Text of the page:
Eames Demetrios, the grandson of Charles and Ray Eames, arguably the 20th century’s most famous furniture designers, is the principal of the Eames Office, which sells merchandise related to the family’s namesake line of chairs and promotes their legacy. He answers a few questions in this edited interview with Kristiano Ang.
My grandmother said that what works good is better than what looks good. That’s because what looks good can change.
Newspaper put design stories in the style section, but style is different from design. Design is about problem-solving, addressing needs and working with constraints. I talk to a lot of young designers and say, “don’t worry about your style.” Take care of problems, and everything will take care of itself.
What inspires me is the richness and complexity of the world. It’s a completely magical phenomenon that includes humans, the built environment and the natural world.
My grandparents said the role of the designer is that of a good host and anticipating the needs of guests. This is a really beautiful idea. It puts the human being and their experience at the center of attention in a very pragmatic way. We’ve gotten into this habit that says design is different from function.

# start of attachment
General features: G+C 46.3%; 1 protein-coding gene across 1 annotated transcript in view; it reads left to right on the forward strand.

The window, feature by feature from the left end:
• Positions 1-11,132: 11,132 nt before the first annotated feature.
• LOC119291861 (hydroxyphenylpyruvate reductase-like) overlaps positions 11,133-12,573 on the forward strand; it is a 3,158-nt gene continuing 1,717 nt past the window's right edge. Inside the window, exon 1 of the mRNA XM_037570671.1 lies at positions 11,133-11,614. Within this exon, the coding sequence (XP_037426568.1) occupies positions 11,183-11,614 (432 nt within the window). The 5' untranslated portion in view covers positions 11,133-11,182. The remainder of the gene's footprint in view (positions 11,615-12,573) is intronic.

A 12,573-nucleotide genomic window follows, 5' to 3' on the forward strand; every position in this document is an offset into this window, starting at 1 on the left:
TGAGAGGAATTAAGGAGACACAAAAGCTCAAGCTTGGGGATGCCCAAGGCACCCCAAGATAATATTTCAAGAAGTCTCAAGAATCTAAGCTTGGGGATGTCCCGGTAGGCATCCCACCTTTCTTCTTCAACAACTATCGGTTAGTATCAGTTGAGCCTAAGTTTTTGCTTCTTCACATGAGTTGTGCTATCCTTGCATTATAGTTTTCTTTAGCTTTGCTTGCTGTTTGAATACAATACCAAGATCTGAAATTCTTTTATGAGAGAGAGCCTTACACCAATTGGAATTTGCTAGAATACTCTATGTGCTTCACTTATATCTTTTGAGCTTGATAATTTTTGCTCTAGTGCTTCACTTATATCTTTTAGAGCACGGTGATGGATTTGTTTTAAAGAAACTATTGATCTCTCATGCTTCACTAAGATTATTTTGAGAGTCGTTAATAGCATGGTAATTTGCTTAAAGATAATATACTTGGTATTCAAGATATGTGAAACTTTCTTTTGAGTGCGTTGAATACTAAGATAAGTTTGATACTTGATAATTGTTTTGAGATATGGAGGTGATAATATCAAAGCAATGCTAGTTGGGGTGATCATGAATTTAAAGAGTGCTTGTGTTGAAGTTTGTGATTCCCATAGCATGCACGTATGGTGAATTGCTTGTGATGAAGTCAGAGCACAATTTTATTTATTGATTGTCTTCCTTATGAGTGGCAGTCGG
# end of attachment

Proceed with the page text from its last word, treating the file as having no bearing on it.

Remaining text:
When you grow up you, tend to get told that the world is the way it is and your life is just to live your life inside the world, try not to bash into the walls too much, try to have a nice family, have fun, save a little money. That’s a very limited life. Life can be much broader, once you discover one simple fact, and that is that everything around you that you call life was made up by people that were no smarter than you. And you can change it, you can influence it, you can build your own things that other people can use. Once you learn that, you’ll never be the same again.
Follow the story of two deaf brothers growing up in a remote hill tribe in Thailand whose lives were forever changed after moving to the Children’s Shelter Foundation in Chiang Mai. Beautiful heart wrenching story.
For the kids growing up in the hill tribes of Northern Thailand, home can be a tough place. Poor health conditions have left many vulnerable as orphans, and for those growing up with a disability a lack of understanding can lead to a life of total isolation. But at the Children’s Shelter Foundation a tough past is a rule rather than exception, and its also part of the reason these kids just can’t stop smiling in their new home.
“Live simply so others people can simply live.” Beautiful short film.